The history of the game is tarnished with legal questions. Not only in the 1970s, as we shall see later, but from the beginning of the Game according To Darrow.
In March, 1935, Darrow wrote his personal recollections of the “invention” of Monopoly:
“Friends visiting our house in the later part of 1931 mentioned a lecture course they had heard of in which the professor gave his class scrip to invest and rated them on the results of their imaginary investments. I think the college referred to was Princeton University.
Being unemployed at the time, and badly needing anything to occupy my time, I made by hand a very crude game for the sole purpose of amusing myself.
Later friends called and we played this game, unnamed at that time. One of them asked me to make a copy for him which I did charging him for my time four dollars. Friends of his wanted copies and so forth.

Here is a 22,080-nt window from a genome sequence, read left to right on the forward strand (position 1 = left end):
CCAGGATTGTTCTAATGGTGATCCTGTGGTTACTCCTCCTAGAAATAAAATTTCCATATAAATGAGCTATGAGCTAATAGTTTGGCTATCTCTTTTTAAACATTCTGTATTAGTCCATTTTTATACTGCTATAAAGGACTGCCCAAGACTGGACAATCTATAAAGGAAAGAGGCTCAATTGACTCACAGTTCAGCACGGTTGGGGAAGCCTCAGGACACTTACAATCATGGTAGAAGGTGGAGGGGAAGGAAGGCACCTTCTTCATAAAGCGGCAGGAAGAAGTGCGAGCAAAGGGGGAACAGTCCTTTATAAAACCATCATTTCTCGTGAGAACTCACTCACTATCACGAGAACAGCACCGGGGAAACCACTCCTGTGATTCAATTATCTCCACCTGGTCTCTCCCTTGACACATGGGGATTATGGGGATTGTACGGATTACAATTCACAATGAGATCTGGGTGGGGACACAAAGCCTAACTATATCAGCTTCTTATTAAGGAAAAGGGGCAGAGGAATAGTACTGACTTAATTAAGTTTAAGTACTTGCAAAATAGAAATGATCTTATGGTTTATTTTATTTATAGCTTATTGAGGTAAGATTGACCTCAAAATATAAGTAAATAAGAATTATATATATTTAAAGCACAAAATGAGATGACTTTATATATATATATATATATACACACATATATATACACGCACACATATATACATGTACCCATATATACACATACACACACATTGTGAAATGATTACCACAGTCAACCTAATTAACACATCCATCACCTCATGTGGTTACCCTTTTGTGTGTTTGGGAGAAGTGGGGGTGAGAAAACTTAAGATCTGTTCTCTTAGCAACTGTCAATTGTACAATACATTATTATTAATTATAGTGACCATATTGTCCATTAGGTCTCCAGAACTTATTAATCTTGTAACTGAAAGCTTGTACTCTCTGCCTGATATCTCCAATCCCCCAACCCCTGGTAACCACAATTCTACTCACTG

By mid summer of 1933 it was obvious that we should cover a valuable product with a copyright, so applied for this on October 24th of that year.”
A month later, a question arose at Parker Brothers headquarters in Salem, Massachusetts, as to the true derivation of Monopoly. In fact, according to Benjamin A. Hunneman, Parker’s vice-president, another games publisher said that “... the original trading game came out in 1902.” Hunneman continued, saying he had learned that Darrow had appropriated the discarded name Monopoly. That name was discarded in favor of the name “Finance” - of which we will learn more later. Because of these revelations, the president of Parker Brothers asked Darrow to sign an affidavit with this sworn version of the history of the game of Monopoly.